Deans who were either retiring or stepping down identified mentoring as a primary theme for supporting the development of potential leaders.16 A strong mentoring program can facilitate learning experiences and expand professional networks.6 There have been increased calls for more development and mentoring programs to help address the shortage of potential leaders in academic pharmacy.16 Most deans have relied upon mentors and on-the-job training for development of their managerial and administrative skills.14,17 Mentors can also help individuals take ownership and responsibility for their own career progression.18 The success of mentoring programs depends upon the level of its organizational value and the mentoring skill development of its current leaders.19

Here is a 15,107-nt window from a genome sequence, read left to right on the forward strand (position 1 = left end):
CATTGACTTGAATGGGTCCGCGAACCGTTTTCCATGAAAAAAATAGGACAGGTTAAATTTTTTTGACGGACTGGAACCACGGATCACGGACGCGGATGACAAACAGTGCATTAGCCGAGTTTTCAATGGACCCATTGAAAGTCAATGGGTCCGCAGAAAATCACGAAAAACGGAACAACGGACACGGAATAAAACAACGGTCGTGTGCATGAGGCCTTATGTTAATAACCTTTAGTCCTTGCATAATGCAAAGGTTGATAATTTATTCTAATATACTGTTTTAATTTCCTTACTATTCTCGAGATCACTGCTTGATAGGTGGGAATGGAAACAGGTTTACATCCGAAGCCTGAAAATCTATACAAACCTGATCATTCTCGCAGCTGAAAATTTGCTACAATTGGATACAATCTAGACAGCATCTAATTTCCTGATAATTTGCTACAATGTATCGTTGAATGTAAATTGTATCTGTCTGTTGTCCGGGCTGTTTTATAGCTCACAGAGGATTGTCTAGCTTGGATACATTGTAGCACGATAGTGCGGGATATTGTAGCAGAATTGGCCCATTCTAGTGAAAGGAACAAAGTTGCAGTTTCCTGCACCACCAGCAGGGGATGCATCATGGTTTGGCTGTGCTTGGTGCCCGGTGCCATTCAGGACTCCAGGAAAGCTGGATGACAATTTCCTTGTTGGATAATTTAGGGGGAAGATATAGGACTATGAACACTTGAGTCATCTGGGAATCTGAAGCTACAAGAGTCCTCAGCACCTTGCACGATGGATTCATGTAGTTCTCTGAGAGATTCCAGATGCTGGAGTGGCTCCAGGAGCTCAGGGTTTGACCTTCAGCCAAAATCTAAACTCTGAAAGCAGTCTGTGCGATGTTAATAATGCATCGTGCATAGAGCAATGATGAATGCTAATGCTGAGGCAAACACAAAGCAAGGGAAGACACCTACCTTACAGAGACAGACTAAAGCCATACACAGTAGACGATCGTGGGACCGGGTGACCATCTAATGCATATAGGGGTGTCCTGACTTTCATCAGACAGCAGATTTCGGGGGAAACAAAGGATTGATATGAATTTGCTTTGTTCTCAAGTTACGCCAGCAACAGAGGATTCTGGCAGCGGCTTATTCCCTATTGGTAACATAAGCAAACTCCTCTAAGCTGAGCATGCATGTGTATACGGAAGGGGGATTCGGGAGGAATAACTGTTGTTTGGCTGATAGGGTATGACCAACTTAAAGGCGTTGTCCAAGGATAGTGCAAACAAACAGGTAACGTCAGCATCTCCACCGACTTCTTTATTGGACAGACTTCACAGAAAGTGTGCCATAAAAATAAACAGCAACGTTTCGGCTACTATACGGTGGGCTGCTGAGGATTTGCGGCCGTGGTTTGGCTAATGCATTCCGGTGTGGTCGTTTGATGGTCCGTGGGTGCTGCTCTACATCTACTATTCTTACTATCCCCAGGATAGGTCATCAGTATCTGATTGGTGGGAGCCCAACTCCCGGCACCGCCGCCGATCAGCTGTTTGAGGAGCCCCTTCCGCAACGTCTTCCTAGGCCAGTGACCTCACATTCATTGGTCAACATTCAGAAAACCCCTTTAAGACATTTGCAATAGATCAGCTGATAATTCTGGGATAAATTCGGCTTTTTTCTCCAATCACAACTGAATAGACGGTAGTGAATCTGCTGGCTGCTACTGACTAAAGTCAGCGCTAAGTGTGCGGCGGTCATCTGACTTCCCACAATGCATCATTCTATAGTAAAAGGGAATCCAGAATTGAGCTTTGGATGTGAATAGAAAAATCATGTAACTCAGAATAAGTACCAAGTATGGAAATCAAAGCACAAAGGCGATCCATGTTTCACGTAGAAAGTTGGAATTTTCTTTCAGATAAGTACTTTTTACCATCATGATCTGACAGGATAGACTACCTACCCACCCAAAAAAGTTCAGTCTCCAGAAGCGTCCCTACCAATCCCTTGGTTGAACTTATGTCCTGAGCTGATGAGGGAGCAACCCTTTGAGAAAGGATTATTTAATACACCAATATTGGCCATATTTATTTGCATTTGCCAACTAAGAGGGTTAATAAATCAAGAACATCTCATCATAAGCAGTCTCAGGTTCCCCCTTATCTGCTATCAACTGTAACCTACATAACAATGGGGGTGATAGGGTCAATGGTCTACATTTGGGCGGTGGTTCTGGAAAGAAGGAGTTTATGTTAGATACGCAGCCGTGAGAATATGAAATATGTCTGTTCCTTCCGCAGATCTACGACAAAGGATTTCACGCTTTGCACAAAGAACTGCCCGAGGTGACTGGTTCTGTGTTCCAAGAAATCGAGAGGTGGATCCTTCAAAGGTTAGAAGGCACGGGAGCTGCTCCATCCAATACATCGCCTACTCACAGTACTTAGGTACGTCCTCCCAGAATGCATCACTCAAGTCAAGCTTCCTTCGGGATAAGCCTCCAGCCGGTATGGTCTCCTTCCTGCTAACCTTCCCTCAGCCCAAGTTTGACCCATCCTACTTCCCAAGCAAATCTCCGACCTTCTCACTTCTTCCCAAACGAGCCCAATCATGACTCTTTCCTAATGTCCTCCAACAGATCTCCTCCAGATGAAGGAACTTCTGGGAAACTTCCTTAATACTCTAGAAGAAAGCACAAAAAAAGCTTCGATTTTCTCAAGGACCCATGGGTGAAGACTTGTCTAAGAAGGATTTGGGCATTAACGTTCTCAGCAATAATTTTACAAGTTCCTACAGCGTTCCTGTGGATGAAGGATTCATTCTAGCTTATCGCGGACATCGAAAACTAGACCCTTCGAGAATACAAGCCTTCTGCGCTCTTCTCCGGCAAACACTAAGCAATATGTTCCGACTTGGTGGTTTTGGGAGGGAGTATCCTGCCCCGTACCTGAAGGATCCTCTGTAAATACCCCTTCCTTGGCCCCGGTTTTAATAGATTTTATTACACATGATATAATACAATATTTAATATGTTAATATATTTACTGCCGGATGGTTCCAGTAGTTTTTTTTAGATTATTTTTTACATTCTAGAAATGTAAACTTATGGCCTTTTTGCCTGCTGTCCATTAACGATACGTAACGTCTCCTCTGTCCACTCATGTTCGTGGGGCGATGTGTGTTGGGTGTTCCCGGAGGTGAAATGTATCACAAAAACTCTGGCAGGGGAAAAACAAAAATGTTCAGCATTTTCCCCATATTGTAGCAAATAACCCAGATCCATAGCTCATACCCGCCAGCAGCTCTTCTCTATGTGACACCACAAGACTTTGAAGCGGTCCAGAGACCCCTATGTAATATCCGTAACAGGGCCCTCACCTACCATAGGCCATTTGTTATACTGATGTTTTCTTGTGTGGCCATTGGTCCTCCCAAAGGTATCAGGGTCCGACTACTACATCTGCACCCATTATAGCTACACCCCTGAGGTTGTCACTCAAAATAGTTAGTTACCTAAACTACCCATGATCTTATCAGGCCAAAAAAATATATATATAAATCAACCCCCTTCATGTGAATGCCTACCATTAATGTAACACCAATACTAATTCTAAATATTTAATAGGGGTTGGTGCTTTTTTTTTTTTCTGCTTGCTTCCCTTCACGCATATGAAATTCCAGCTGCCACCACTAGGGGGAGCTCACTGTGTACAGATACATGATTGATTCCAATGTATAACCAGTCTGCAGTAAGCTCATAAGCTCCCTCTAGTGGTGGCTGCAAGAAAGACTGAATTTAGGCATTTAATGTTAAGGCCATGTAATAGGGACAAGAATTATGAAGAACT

Two deans stated that mentoring was provided upon request by the self-declared leadership candidate. Two deans made it clear that while a faculty member might be mentored for a leadership role, no promises of internal advancement were offered.